‘The Boys of the Lough’/’The Humours of Ennistymon’
‘The Boys of the Lough’
Recorded April 1922
Performed by Michael Coleman; accompanied by J. Muller, piano
‘The Humours of Ennistymon’
Recorded April 1922
Performed by Michael Coleman; piano accompanist unknown
In October 1914, a 23-year-old violin virtuoso left Ireland and came to America. His archaic but lively style led to an enthusiastic following. His recordings of traditional Irish music boomeranged back to the Emerald Isle, inspiring both the preservation and the development of Gaelic music, culture, and language.
Coleman came from a musical family in the Knockgrania, near Ballymore in County Sligo. His father was a locally renowned traditional flautist. Coleman was trained as a child both in fiddle playing and in step dancing. This the fiddler of the time would combine in live performance, roaming from town to town as an entertainer.
When the young man joined the vaudeville circuit in America, he found a universe of “stage Irishmen.” The first massive wave of Irish immigration to America took place in the 1850s, triggering the first of the many anti-immigrant political movements in the United States. “No Irish need apply” was a sign seen in many shop windows. In popular culture, the Irishman was a boggy beast, a cartoonish figure who was uncouth, drunken, prone to fisticuffs, and prolifically fertile. By the time Coleman made it over, despite the integration of Irish-Americans into the culture and power structure, this stereotype was still in place and beloved. “Throw ‘em Down M’Closkey” and “The Mulligan Guards” resounded everywhere.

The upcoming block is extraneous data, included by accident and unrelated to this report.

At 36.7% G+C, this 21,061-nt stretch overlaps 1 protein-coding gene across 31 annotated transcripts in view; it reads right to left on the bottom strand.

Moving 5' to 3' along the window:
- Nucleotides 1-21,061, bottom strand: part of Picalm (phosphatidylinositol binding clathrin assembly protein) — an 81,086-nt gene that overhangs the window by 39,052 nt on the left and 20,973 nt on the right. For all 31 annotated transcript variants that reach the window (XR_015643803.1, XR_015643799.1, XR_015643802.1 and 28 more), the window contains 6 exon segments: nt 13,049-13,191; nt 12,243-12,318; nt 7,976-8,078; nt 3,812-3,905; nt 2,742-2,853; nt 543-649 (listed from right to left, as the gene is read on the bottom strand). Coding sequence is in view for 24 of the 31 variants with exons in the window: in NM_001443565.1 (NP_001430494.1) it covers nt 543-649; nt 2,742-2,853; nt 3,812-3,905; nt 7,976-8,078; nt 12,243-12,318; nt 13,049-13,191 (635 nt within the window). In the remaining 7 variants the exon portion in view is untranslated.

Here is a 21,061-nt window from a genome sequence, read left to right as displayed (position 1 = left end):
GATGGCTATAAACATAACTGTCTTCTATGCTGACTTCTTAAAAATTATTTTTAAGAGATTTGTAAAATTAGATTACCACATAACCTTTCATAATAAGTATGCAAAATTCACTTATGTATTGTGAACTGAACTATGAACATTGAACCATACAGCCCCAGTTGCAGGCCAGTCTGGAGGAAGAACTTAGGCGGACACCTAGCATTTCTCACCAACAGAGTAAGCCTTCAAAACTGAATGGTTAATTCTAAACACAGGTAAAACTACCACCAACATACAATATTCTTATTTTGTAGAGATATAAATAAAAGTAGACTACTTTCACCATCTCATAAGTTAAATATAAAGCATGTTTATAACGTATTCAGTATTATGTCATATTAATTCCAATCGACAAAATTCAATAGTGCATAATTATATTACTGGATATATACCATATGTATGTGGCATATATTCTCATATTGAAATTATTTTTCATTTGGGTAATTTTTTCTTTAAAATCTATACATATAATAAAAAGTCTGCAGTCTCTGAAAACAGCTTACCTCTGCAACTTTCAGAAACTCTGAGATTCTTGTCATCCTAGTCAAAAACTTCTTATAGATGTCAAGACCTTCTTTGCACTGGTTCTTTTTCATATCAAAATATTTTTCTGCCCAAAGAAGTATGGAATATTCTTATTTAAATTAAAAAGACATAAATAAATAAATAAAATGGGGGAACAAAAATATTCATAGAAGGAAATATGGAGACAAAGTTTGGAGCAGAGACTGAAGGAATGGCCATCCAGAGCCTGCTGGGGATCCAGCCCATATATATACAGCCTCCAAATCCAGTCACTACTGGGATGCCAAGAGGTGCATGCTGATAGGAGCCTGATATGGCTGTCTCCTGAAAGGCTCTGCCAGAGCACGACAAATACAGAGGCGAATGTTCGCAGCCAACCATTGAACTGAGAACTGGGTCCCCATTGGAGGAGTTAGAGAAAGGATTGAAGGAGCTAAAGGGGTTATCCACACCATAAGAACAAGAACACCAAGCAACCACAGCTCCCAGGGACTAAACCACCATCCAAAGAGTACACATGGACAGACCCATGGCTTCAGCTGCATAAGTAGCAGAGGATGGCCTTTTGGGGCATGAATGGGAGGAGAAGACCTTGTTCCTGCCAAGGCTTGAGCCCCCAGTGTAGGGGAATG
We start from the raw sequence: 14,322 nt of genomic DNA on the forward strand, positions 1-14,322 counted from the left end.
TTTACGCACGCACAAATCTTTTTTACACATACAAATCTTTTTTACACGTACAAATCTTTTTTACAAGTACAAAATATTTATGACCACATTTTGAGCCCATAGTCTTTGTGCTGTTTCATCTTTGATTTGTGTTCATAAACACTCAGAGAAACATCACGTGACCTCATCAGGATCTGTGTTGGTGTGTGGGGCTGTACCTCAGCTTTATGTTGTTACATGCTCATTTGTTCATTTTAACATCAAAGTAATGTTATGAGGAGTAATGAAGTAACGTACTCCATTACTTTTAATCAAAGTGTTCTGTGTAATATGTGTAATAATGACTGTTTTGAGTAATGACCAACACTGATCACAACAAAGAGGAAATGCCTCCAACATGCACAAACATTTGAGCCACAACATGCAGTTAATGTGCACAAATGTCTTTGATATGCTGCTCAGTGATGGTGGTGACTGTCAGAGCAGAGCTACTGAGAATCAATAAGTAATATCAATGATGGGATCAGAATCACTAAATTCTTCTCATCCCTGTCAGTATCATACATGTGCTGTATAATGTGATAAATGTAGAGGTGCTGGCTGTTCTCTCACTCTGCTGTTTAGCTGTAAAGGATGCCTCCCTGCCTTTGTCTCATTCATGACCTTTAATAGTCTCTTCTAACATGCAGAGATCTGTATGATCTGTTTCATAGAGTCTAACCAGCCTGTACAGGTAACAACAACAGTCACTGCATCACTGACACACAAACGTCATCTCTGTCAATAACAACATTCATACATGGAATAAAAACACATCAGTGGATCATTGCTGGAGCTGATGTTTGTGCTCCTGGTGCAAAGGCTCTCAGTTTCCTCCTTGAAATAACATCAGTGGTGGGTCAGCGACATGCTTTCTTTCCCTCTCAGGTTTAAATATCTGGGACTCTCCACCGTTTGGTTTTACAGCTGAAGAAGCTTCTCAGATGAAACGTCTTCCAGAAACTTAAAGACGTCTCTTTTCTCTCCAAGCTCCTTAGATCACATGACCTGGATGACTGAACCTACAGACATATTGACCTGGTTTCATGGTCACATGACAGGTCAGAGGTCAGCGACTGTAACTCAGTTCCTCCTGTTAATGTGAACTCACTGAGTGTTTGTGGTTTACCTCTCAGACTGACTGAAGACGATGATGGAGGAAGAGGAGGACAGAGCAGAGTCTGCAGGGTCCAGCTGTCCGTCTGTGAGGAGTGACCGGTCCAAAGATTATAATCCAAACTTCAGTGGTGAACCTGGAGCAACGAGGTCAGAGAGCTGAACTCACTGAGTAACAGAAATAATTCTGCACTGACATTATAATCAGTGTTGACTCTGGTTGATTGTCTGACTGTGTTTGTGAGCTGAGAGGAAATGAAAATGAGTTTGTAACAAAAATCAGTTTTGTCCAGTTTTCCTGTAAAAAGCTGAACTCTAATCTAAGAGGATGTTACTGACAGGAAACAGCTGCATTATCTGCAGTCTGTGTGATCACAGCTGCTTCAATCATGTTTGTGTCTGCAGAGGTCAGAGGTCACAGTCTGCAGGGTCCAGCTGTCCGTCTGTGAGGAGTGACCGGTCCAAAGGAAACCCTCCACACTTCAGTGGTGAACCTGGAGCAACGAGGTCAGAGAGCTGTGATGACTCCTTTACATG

However, a New York City record-store owner named Ellen O’Byrne thought she could sell authentic Irish music to those hungry for the sounds of home. She encouraged Coleman, and they both cleaned up. “The Boys of the Lough” has become an archetypal reel, and “Ennistymon” remains a preeminent jig.
Coleman’s is what is now termed the Sligo style of Irish fiddling, brisk and slashing, with lots of ornamental trills and triplets, bursting into chords at the ends of lines, like someone wielding a firework in the dark. This is not lyrical, legato stuff — it’s straight-up dance music, and it’s easy to imagine the hammering beats of Coleman’s feet accompanying his playing. There’s life in it. Most surprising of all, his records sold the most in Ireland itself. As such, his work still stands as a bridge between ancient tunes and modern times.
He preserved the old tunes, but he made them his own as well, imprinting them with his unique style. (Observe the parallel with the previous discussed Texas fiddler Eck Robertson, who performed a similar role for American country music.) Ironically, his education in antique technique turned out to be the sound of the future.
The National Recording Registry Project tracks one writer’s expedition through all the recordings in the National Recording Registry in chronological order. Up next: The Okeh Laughing Record.
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